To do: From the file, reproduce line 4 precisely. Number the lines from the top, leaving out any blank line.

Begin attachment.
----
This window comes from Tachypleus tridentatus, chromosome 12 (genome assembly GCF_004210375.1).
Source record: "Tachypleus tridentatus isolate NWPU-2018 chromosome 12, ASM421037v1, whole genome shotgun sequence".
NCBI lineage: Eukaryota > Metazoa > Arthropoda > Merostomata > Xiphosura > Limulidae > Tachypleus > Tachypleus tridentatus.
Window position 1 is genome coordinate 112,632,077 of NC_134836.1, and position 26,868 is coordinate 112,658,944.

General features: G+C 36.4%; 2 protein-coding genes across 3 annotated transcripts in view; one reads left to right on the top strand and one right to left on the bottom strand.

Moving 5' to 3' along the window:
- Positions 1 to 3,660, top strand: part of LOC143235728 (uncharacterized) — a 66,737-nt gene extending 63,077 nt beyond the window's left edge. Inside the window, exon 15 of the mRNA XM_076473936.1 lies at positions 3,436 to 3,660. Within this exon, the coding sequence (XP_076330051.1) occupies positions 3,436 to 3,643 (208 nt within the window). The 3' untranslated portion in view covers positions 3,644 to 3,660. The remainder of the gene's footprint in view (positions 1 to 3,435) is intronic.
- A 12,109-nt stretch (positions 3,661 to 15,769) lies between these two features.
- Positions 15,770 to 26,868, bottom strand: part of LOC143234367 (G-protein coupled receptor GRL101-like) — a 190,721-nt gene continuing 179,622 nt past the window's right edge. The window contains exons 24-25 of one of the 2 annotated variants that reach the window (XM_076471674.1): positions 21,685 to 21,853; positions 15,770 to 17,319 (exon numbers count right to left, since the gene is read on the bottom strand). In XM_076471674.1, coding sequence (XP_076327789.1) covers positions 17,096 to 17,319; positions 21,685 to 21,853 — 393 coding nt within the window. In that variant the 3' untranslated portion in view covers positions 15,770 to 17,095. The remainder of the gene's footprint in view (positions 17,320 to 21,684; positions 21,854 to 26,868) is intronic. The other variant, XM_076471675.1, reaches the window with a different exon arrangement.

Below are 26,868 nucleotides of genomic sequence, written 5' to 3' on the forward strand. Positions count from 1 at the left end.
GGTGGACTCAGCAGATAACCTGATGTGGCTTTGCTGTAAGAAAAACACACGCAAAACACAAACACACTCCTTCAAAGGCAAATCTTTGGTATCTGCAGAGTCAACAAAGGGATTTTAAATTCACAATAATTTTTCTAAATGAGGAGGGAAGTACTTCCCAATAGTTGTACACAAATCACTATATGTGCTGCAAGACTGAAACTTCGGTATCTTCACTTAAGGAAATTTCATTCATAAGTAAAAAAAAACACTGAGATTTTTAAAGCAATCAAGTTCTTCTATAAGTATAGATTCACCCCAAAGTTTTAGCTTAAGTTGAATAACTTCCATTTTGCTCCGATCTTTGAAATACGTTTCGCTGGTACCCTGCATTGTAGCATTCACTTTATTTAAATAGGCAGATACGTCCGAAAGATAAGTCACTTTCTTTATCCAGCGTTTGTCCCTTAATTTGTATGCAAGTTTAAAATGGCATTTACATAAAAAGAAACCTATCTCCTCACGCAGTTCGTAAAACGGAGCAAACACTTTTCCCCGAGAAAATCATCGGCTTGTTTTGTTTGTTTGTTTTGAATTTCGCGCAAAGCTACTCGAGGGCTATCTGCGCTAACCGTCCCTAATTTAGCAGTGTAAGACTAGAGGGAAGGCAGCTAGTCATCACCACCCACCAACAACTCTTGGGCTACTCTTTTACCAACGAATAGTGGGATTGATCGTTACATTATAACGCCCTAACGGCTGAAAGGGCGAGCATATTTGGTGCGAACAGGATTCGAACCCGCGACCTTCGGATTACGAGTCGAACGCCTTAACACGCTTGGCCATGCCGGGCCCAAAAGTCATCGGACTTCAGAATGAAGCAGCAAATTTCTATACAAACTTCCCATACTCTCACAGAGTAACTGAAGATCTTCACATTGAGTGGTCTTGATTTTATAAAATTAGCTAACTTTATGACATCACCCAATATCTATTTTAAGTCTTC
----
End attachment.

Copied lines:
Window position 1 is genome coordinate 112,632,077 of NC_134836.1, and position 26,868 is coordinate 112,658,944.